Finance4Good: Financing the transition to a low carbon economy
In December a year will have passed since the celebration of COP21, a conference labeled a success as all 195 countries participating reached a global agreement, the so-called “Paris Agreement”. This aimed to reduce carbon emissions worldwide in order to bring down global warming below the 2°C threshold.
We are living in crucial times. As the environmental impact of human activities has grown exponentially since the industrial revolution, so has the need to reach a political consensus regarding the urgency of action. This appears to have been achieved.One of the key issues regarding the development of a decarbonized economy, or at least a low carbon economy, is electricity generation. Financing the transition from conventional energy sources clearly requires great commitment. In the EU alone it will be necessary to invest 270 billion euros more per year (roughly 1.5% of the EU's GDP) over the next 40 decades in order to bring down carbon emissions by 80% of the level reached in 1990. While we can agree on the goal, the means to achieving it seem source of conflict. Who should finance this transition? What energy sources will have to be promoted? Under what conditions? Is it financially feasible to promote such a change in an era of low commodities prices?
Such questions were debated at "Financing a Low Carbon Economy" session of Finance4Good conference moderated by Jean-Michel Gauthier, Affiliate Professor at HEC Paris and Executive Director of the Energy & Finance Chair. His remarks set the tone: “The situation in the energy market looks bleak if you look at the glut, excess of oil, gas, electricity. And very low energy prices do not encourage alternative investments.”
So far, markets have not been capable of fully assessing the price of climate change. Short term profit seeking has proven to be a barrier for further involvement in the transition to a new economy. However, governments are starting to take action in favor of a low-carbon economy through regulation. Last year, France became the first country to introduce mandatory climate change through Article 173 of the “energy transition for green growth” Law. Major world powers, such as China, are also taking a stand in favor of a “green economy” with it brings out its first domestic green bonds. In a matter of months, these have become its largest green bond market.
Policymakers have exerted a key role in reducing the cost disadvantage that most clean energy technologies face in comparison with fossil fuels. SolarNet director Patrick Hubert gave the example of solar energy production which currently costs less than other energy resources. “The development of renewable capacity production in Europe,” Hubert stated, “has only been possible through subsidies and government schemes, and not on the basis of a market mechanism or even against the backdrop of a mere supply and demand situation.”
Changes towards a low-carbon economy can also be seen in the private sector. Investors are starting to realize that climate change is a factor that has to be included in the risk calculation of a portfolio. As mentioned by Frédéric Samama, new arguments are emerging stating that investing in polluting companies may even go against fiduciary duty, as it will represent a lower return on investment for shareholders in the long-term. That is why key actors such as AMUNDI, are currently offering decarbonized indexes, an approach that uses both divesting and engagement techniques. While obtaining similar returns to an average index, decarbonized indexes exclude the worst performers (30%) of every industry in terms of carbon footprint and pollution, creating a virtuous circle of encouragement for a continuous improvement in environmental practices.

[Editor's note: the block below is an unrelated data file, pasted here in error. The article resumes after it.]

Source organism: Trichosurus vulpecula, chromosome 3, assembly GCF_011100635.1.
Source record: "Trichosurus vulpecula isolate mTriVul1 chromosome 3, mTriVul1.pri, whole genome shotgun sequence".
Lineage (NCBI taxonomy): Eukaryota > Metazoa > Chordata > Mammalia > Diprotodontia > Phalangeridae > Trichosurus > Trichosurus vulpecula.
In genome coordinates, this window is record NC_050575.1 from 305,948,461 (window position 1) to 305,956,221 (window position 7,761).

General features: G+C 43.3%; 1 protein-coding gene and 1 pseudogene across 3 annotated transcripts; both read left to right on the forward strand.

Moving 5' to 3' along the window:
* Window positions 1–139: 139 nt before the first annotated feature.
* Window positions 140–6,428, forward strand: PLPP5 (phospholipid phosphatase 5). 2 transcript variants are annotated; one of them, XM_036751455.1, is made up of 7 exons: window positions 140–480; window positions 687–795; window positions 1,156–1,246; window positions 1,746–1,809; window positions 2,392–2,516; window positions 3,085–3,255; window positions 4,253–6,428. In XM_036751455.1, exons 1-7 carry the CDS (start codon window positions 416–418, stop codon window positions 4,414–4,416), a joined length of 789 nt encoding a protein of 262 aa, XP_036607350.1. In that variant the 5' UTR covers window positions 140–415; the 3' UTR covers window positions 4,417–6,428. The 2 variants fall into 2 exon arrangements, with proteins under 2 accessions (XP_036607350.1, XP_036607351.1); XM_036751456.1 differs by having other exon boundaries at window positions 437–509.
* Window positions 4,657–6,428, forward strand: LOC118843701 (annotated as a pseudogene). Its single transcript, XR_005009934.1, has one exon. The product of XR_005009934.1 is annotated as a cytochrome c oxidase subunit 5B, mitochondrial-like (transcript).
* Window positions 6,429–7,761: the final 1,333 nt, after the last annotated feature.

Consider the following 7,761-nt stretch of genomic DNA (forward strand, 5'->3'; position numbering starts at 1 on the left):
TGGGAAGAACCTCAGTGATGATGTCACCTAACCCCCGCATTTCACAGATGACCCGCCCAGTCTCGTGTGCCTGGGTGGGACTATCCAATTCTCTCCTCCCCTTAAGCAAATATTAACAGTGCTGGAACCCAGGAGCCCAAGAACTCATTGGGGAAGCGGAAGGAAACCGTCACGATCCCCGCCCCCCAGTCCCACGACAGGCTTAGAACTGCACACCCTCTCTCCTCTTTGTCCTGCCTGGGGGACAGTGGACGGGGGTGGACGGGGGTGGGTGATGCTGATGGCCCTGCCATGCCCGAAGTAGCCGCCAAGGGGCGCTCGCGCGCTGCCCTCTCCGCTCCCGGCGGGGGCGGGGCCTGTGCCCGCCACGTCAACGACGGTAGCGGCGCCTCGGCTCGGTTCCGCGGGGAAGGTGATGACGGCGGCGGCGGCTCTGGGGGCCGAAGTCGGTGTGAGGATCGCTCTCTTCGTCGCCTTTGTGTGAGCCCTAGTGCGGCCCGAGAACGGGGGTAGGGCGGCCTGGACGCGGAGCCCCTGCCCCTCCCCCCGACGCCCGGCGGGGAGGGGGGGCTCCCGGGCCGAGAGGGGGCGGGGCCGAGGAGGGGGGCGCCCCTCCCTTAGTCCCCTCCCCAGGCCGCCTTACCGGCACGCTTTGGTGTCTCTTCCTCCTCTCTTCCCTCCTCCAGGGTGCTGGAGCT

Large banks such as Société Générale have also experienced changes in their investment structure in the last three years. Currently, energy financing is almost exclusively reserved for renewable energy projects. Nevertheless, Allan Baker also acknowledges that the sector is facing liquidity limitation issues: the amount of money invested in energy financing is insufficient for a full energy transition. There is still a need to attract larger investments from institutional investors.
In the microfinance sector crowdfunding is allowing the financing of smaller green projects, individual investors are able to invest in micro green bonds. As stated by Mathieu Dancre, these type of investors are not only looking for good levels of return on investment, but also transparency and trust. Although green crowdfunding has proved to be an efficient mechanism for the development of renewable energy projects, the competitiveness between renewable and nonrenewable energy sources is still so high that it makes it difficult for green projects to succeed.
We can acknowledge that transitioning into a low carbon economy is a goal that will require the cooperation and coordination of all key actors: governments, establishing the right incentives; investors, taking into account the impact of their transactions; asset managers, formulating innovative ways to achieve profitability and accountability; and consumers who will have to invest in goods compatible with this new economy. Are we up for this challenge?
Written by Alicia Ruiz Huidobro & Raimundo Miralles, HEC Paris students
The panel was made up of Allan Baker, Managing Director, Global Head Power Advisory & Project Finance, Société Générale; Mr. Mathieu Dancre, Founder and President, Green Channel; Mr. Patrick Hubert, co-founder and Executive director of SolarNet; and Mr. Frédéric Samama, Deputy Global Head of Institutional & Sovereign Clients and founder of SWF RI, Amundi. All four specialists looked at the challenges posed by the financing of a low carbon economy.